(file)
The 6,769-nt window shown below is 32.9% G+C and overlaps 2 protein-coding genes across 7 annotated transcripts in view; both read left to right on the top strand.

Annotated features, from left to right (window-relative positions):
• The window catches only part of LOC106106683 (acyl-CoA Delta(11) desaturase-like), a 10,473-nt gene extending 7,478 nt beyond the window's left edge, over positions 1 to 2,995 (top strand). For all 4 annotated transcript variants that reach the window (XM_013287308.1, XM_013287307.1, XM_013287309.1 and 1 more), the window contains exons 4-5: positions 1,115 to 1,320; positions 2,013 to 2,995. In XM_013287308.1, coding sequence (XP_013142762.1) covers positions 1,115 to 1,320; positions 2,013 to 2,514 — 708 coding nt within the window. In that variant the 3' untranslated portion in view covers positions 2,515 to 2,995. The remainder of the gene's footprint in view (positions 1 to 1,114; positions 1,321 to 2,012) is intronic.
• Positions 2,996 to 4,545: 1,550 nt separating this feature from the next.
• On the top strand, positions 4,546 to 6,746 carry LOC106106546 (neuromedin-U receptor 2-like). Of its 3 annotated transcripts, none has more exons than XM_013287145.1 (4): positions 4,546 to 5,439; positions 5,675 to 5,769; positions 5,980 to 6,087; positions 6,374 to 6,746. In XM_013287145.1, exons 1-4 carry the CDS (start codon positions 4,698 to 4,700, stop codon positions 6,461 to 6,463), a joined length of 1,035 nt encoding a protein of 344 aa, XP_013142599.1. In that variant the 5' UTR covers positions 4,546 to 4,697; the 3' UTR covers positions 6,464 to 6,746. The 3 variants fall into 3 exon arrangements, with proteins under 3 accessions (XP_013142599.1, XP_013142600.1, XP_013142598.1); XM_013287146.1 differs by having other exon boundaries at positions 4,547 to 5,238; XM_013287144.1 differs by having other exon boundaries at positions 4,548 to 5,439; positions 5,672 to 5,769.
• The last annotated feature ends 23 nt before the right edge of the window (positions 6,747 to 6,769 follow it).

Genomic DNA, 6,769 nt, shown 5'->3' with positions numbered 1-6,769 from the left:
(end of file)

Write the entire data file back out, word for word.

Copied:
The 6,769-nt window shown below is 32.9% G+C and overlaps 2 protein-coding genes across 7 annotated transcripts in view; both read left to right on the top strand.

Annotated features, from left to right (window-relative positions):
• The window catches only part of LOC106106683 (acyl-CoA Delta(11) desaturase-like), a 10,473-nt gene extending 7,478 nt beyond the window's left edge, over positions 1 to 2,995 (top strand). For all 4 annotated transcript variants that reach the window (XM_013287308.1, XM_013287307.1, XM_013287309.1 and 1 more), the window contains exons 4-5: positions 1,115 to 1,320; positions 2,013 to 2,995. In XM_013287308.1, coding sequence (XP_013142762.1) covers positions 1,115 to 1,320; positions 2,013 to 2,514 — 708 coding nt within the window. In that variant the 3' untranslated portion in view covers positions 2,515 to 2,995. The remainder of the gene's footprint in view (positions 1 to 1,114; positions 1,321 to 2,012) is intronic.
• Positions 2,996 to 4,545: 1,550 nt separating this feature from the next.
• On the top strand, positions 4,546 to 6,746 carry LOC106106546 (neuromedin-U receptor 2-like). Of its 3 annotated transcripts, none has more exons than XM_013287145.1 (4): positions 4,546 to 5,439; positions 5,675 to 5,769; positions 5,980 to 6,087; positions 6,374 to 6,746. In XM_013287145.1, exons 1-4 carry the CDS (start codon positions 4,698 to 4,700, stop codon positions 6,461 to 6,463), a joined length of 1,035 nt encoding a protein of 344 aa, XP_013142599.1. In that variant the 5' UTR covers positions 4,546 to 4,697; the 3' UTR covers positions 6,464 to 6,746. The 3 variants fall into 3 exon arrangements, with proteins under 3 accessions (XP_013142599.1, XP_013142600.1, XP_013142598.1); XM_013287146.1 differs by having other exon boundaries at positions 4,547 to 5,238; XM_013287144.1 differs by having other exon boundaries at positions 4,548 to 5,439; positions 5,672 to 5,769.
• The last annotated feature ends 23 nt before the right edge of the window (positions 6,747 to 6,769 follow it).

Genomic DNA, 6,769 nt, shown 5'->3' with positions numbered 1-6,769 from the left: